Former Iraqi MP Ayad Jamal Al-Din wants secularism imposed on Iraq by force but sees no support for this effort, noting that the United States has been the problem, has supported political Islam over civil society.
Like so many others in Iraq, he supported U.S. intervention; now he is experiencing the same kind of hangover the “opposition” has in the former Yugoslavia, like Iraq, once a prosperous, stable nation, now dismembered, impoverished, and rife with corruption, crime and violence.
The United States, in fact, has not been “exporting” Western style democracy, has not been “nation building”, has not brought prosperity and stability. In the Muslim world, and now even in Western Europe, the policy is one of undermining civil liberties, secularism and virtually all other non-Islamic faiths.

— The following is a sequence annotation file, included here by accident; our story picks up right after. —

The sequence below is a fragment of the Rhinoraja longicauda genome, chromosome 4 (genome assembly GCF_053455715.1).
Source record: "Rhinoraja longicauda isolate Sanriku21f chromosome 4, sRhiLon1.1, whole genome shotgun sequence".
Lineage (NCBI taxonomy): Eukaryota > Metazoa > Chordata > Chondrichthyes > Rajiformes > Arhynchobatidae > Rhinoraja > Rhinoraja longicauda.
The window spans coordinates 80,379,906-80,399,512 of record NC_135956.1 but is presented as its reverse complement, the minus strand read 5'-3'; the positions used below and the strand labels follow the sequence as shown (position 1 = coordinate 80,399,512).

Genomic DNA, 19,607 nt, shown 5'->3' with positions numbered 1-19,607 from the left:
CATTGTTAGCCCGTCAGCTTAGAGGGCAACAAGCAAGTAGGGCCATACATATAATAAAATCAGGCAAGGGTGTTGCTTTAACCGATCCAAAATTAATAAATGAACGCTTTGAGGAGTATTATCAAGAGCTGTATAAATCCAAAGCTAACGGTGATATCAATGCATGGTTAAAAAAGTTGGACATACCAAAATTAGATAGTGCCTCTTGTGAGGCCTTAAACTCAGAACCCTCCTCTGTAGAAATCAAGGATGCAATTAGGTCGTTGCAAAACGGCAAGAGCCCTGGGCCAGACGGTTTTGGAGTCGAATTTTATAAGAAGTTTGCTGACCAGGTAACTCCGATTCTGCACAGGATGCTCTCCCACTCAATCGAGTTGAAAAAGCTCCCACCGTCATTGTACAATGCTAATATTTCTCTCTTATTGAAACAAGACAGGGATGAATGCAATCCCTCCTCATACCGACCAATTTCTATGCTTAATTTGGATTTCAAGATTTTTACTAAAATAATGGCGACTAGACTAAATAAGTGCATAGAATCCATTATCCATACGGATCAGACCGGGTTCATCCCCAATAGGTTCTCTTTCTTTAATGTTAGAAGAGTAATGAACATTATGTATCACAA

This effort appears increasingly hurried, almost desperate. Why?
Certainly this policy has not been in the obvious interest of the security and influence of the United States regionally. So what interests are being served? What is the end game? Perhaps, the answer in part can be gleaned from taking a closer look at what life is like for ordinary people: laborers, women and children, academics, journalists, poets and artists in places like Iran, Qatar, Saudi Arabia and Pakistan — the extreme social control that is “legally” exerted on virtually all aspects of life in society enforced with through religiously sanctioned violence and terror, even death — through policies that would otherwise be deemed Crimes Against Humanity.